March 16, 2015
There is neither Jew nor Greek, slave nor free, male nor female, for you are all one in Christ Jesus. Galatians 3:28
The first thing you see when you enter is “The First Wave,” life-size bronze statues of the five women–Elizabeth Cady Stanton, Lucretia Mott, Martha Wright, Mary Ann M’Clintock and Jane Hunt— who planned the first Women’s Rights Convention, as well as a few of the men who supported them (including Frederick Douglass). We also watched the park film and walked through the exhibits detailing the Women’s Rights Movement through the early 1990s. Next door are the rehabilitated remains of the Wesleyan Chapel, the site of that first convention.
Last December, President Obama signed legislation to begin the long process of erecting a National Women’s History Museum on or near the National Mall. A bipartisan congressional committee is now forming to study and produce a plan for the building, which will be privately funded. The museum, founded in 1996, is currently only online.
In one sense it’s kind of sad that we have to have a separate museum just for our country’s women, as well as ones for American Indians and African Americans (now located on the second floor of the National Museum of American History, but scheduled to open in its own building on the Mall later this year). It’s all U.S. history! But if that’s what it takes to open our eyes to the injustices, trials and triumphs of underrepresented people groups, then so be it.
Many feel the Bible opposes equal rights for women, based on certain passages. Renowned Bible expositor John MacArthur explains the issue, which continues to confuse both Christians and non-believers alike:
“[W]ithout making one inferior to the other, God calls upon both men and women to fulfill the roles and responsibilities specifically designed for them, a pattern that can be seen even in the Godhead [God the Father, God the Son—Jesus—and God the Spirit] (1 Cor. 11:3)….Of course, the Bible teaches divinely ordained role distinctions between men and women—many of which are perfectly evident from the circumstances of creation alone. For example, women have a unique and vital role in childbearing and the nurture of little ones. Women themselves also have a particular need for support and protection, because physically they are “weaker vessels” (1 Peter 3:7). Scripture establishes the proper order in the family and in the church accordingly, assigning the duties of headship and protection in the home to husbands (Ephesians 5:23) and appointing men in the church to the teaching and leadership roles (1 Timothy 2:11-15)…”
Unfortunately, some men believe these verses award them the God-given right to tell women when to jump and how high. I’ve seen it, and gotten angry watching these husbands and church leaders lord it over their female “subjects” (and squirmed with discomfort for my sisters who either unwittingly or from lack of true biblical knowledge put up with it). I’m happy to say that in most cases I’ve eventually seen this heretical use of power checked, often by another man and by women not afraid to speak up—like me!
Extracting out parts of the Bible without taking into account the whole is often what leads to such arrogant behavior. MacArthur again:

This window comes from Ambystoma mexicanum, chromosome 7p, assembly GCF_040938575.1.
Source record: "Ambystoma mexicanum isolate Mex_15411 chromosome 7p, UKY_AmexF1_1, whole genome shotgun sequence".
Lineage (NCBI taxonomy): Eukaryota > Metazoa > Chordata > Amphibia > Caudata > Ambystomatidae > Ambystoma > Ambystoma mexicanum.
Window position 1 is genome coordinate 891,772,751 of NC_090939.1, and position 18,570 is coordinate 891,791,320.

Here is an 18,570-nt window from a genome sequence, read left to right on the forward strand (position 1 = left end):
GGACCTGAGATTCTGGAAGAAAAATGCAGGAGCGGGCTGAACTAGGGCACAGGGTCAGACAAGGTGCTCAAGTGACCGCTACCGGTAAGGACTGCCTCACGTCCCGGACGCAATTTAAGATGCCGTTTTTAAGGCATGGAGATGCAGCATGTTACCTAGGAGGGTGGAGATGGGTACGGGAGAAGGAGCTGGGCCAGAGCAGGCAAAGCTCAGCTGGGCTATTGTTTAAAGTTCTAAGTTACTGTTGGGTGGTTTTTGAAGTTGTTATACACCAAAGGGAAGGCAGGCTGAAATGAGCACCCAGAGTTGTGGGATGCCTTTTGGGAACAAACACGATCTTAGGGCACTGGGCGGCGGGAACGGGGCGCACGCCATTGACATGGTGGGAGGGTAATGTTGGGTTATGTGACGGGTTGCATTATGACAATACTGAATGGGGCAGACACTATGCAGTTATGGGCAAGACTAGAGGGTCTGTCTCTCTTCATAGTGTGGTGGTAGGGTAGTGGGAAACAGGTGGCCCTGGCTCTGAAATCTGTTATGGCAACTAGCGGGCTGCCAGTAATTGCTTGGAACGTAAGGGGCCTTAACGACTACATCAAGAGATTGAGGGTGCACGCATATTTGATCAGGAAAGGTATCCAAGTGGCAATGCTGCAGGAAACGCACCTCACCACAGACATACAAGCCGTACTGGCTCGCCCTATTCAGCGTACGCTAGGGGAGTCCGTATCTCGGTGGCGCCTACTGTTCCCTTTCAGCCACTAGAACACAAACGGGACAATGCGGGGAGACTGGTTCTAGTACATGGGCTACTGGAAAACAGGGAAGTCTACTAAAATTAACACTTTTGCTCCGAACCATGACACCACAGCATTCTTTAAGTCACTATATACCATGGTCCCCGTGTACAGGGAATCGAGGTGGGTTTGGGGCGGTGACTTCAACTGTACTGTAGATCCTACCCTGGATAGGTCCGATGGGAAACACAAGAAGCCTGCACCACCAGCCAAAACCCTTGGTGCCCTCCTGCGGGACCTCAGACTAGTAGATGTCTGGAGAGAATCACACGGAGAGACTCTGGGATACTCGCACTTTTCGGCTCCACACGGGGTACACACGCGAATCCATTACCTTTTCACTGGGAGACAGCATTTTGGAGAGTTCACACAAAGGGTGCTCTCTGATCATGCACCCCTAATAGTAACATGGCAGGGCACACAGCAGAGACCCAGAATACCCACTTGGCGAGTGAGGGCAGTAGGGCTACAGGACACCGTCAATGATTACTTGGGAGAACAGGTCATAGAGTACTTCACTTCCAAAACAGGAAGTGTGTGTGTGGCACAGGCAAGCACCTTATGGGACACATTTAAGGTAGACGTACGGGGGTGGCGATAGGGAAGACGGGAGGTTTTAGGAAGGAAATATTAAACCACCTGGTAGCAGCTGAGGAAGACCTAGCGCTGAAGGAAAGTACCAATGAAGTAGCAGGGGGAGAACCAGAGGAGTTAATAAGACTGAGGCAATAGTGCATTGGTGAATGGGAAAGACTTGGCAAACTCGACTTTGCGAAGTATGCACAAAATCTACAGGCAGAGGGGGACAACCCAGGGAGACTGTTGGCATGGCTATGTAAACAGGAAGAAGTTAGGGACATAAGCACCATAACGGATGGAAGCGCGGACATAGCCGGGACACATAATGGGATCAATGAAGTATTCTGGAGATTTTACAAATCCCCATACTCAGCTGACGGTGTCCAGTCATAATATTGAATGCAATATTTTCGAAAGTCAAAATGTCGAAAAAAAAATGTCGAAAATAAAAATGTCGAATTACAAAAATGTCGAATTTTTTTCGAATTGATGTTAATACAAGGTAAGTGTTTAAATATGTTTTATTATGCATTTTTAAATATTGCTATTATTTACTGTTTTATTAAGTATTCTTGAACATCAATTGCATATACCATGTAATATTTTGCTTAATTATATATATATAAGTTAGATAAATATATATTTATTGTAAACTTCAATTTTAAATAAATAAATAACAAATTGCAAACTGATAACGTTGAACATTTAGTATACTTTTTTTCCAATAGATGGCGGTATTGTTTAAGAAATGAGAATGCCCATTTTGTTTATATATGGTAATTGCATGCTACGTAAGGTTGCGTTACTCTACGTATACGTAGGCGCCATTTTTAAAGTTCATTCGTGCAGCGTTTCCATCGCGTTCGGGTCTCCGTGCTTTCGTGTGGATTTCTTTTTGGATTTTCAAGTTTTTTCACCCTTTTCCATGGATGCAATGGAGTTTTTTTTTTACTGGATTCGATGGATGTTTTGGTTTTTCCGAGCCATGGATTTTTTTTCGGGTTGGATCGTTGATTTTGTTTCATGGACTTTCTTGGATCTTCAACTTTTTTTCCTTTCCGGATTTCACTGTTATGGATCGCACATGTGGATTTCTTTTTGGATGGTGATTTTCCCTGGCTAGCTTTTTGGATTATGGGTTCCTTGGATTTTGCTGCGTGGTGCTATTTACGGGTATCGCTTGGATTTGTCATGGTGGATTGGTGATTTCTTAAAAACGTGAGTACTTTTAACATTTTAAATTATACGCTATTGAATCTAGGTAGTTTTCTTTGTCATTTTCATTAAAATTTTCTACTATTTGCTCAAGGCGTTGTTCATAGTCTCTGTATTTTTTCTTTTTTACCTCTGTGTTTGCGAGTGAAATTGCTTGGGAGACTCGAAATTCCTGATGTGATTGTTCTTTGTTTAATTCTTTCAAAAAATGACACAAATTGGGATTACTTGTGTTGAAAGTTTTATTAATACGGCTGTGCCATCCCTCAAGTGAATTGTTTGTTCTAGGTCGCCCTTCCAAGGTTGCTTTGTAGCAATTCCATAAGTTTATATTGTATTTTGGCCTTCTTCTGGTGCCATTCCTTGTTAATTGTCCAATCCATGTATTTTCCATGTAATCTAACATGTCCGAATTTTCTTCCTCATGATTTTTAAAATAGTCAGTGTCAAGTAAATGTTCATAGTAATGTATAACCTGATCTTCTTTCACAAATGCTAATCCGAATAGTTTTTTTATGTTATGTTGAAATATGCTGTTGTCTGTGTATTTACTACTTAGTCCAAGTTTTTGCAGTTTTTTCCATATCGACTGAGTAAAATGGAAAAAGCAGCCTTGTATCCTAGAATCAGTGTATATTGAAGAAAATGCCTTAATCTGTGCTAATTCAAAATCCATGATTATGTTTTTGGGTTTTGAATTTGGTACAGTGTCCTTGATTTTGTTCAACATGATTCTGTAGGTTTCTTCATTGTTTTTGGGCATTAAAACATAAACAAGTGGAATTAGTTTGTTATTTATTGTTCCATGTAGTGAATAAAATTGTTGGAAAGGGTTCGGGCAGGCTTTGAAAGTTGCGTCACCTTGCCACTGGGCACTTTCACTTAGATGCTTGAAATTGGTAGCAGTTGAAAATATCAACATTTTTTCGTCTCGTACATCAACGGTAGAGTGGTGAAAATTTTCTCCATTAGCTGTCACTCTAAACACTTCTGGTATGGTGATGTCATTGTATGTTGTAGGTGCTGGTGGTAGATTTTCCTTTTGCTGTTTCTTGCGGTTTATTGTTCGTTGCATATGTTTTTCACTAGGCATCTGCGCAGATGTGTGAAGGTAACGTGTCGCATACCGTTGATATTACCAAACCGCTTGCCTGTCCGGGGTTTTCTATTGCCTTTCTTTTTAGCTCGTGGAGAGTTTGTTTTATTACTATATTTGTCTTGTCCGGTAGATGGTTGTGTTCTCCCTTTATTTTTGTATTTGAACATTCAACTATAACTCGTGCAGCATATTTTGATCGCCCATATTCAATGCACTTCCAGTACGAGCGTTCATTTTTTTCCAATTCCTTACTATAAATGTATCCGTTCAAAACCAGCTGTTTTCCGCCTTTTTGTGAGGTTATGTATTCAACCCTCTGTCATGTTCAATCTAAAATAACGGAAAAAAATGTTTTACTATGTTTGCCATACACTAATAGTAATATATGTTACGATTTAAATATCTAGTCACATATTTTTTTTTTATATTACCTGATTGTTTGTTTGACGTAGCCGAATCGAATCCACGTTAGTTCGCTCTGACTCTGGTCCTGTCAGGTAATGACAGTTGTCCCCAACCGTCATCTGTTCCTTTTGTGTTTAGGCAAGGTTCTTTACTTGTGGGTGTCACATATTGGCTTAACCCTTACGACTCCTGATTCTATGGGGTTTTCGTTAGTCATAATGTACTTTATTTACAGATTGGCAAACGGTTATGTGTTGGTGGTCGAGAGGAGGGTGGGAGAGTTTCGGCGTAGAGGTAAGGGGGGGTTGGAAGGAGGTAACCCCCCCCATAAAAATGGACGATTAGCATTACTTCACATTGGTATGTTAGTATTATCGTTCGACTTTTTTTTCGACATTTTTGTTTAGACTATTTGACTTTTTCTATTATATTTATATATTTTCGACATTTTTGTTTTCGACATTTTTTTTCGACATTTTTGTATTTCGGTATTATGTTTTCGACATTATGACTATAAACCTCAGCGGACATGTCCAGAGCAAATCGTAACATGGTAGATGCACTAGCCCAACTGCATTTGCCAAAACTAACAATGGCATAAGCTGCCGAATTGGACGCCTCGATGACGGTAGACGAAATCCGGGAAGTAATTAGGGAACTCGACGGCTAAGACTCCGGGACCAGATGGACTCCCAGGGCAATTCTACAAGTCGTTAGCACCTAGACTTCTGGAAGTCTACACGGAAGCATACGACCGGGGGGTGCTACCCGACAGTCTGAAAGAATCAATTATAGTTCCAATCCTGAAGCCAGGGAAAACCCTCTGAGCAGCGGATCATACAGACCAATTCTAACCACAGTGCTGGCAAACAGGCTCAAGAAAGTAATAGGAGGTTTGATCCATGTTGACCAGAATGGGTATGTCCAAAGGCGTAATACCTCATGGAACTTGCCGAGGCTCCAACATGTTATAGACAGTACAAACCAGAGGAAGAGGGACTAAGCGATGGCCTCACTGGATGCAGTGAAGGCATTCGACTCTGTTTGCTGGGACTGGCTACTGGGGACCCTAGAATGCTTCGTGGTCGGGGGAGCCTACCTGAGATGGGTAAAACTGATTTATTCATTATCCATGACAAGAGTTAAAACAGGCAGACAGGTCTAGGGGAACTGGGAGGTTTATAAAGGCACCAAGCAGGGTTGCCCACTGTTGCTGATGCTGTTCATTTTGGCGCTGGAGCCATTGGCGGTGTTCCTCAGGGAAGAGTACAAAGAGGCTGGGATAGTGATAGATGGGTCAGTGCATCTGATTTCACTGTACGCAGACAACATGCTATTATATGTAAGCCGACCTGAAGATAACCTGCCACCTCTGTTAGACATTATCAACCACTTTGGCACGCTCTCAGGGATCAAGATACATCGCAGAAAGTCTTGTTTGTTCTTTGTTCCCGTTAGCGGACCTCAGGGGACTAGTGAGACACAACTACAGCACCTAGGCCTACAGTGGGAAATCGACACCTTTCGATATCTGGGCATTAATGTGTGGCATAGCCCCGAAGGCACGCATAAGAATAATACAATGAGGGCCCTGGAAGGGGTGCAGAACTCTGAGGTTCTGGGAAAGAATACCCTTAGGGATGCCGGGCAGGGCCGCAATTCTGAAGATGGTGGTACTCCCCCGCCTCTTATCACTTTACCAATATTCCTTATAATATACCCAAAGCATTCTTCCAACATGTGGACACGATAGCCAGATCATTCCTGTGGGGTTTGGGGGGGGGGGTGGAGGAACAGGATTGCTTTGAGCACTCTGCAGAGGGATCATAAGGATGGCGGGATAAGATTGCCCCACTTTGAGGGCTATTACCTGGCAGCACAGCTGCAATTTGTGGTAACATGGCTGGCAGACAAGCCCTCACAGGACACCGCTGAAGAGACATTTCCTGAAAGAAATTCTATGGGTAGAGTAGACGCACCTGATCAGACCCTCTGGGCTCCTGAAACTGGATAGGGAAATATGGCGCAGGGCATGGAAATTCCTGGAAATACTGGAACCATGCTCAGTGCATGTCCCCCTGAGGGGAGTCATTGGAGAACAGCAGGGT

“From the very first chapter of the Bible, we are taught that women, like men, bear the stamp of God’s own image (Genesis 1:27, 5:1-2)—men and women were created equal. Women play prominent roles in many key biblical narratives. Wives are seen as venerated partners and cherished companions to their husbands, not merely slaves or pieces of household furniture (Genesis 2:20-14; Proverbs 19:14; Ecclesiastes 9:9)…
“Christianity, born at the intersection of East and West, elevated the status of women to an unprecedented height. Jesus’ disciples included several women (Luke 8:1-3), a practice almost unheard of among the rabbis of His day. Not only that, He encouraged their discipleship by portraying it as something more needful than domestic service (Luke 10:38-42)…He always treated women with the utmost dignity—even women who might otherwise be regarded as outcasts (Matthew 9:20-22; Luke 7:37-50; John 4:7-27)…
“It is no surprise therefore that women became prominent in the ministry of the early church (Acts 12:12-15; 1 Corinthians 11:11-15). On the day of Pentecost, when the New Testament church was born, women were there with the chief disciples, praying (Acts 1:12-14). Some were renowned for their good deeds (Acts 9:36); others for their hospitality (Acts 12:12; 16:14-15); still others for their understanding of sound doctrine and their spiritual giftedness (Acts 18:26; 21:8-9). John’s second epistle was addressed to a prominent woman in one of the churches under his oversight. Even the apostle Paul, sometimes falsely caricatured by critics of Scripture as a male chauvinist, regularly ministered alongside women (Philippians 4:3). He recognized and applauded their faithfulness and giftedness (Romans 16:1-6; 2 Timothy 1:5)…
“Wherever the gospel has spread, the social, legal, and spiritual status of women has, as a rule, been elevated. When the gospel has been eclipsed (whether by repression, false religion, secularism, humanistic philosophy, or spiritual decay within the church), the status of women has declined accordingly…”
The bottom line? “[W]omen are by no means marginalized or relegated to any second-class status [in Scripture].”
And might I add an oft-overlooked fact—God gave women the most phenomenal position of all. None of us would be here if it weren’t for women—the mothers who gave us birth (thanks, Mom!).
Something to think about during Women’s History Month.